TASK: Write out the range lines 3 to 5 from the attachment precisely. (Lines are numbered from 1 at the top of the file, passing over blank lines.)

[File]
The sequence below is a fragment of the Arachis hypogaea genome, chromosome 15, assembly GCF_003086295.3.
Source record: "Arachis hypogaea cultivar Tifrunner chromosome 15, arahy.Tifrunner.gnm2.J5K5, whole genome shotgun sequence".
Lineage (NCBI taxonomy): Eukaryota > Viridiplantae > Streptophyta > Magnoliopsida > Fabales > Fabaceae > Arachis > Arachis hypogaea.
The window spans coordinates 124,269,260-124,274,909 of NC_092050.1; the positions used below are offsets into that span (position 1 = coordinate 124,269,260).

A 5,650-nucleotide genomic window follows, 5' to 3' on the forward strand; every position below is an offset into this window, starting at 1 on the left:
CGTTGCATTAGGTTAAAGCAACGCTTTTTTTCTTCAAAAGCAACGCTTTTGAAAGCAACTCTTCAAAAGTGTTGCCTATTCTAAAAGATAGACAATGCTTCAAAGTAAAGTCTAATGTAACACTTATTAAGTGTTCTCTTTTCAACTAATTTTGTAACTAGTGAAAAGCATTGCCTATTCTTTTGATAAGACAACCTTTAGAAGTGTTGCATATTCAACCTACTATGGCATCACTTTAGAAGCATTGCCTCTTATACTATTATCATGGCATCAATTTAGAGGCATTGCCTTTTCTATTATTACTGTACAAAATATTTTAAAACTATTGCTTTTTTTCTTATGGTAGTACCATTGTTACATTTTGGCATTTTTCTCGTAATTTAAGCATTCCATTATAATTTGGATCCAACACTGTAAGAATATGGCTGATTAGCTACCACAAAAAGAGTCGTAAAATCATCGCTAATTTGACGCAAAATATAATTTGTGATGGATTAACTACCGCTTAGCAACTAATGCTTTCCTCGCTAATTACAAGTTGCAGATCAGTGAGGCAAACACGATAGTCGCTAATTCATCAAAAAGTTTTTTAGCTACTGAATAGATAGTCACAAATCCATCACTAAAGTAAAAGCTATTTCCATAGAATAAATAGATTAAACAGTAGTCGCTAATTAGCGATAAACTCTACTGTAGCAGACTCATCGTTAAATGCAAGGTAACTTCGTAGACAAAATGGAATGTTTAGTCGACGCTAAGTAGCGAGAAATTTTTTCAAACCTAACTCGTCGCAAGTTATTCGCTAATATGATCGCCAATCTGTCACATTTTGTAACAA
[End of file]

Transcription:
Lineage (NCBI taxonomy): Eukaryota > Viridiplantae > Streptophyta > Magnoliopsida > Fabales > Fabaceae > Arachis > Arachis hypogaea.
The window spans coordinates 124,269,260-124,274,909 of NC_092050.1; the positions used below are offsets into that span (position 1 = coordinate 124,269,260).

A 5,650-nucleotide genomic window follows, 5' to 3' on the forward strand; every position below is an offset into this window, starting at 1 on the left: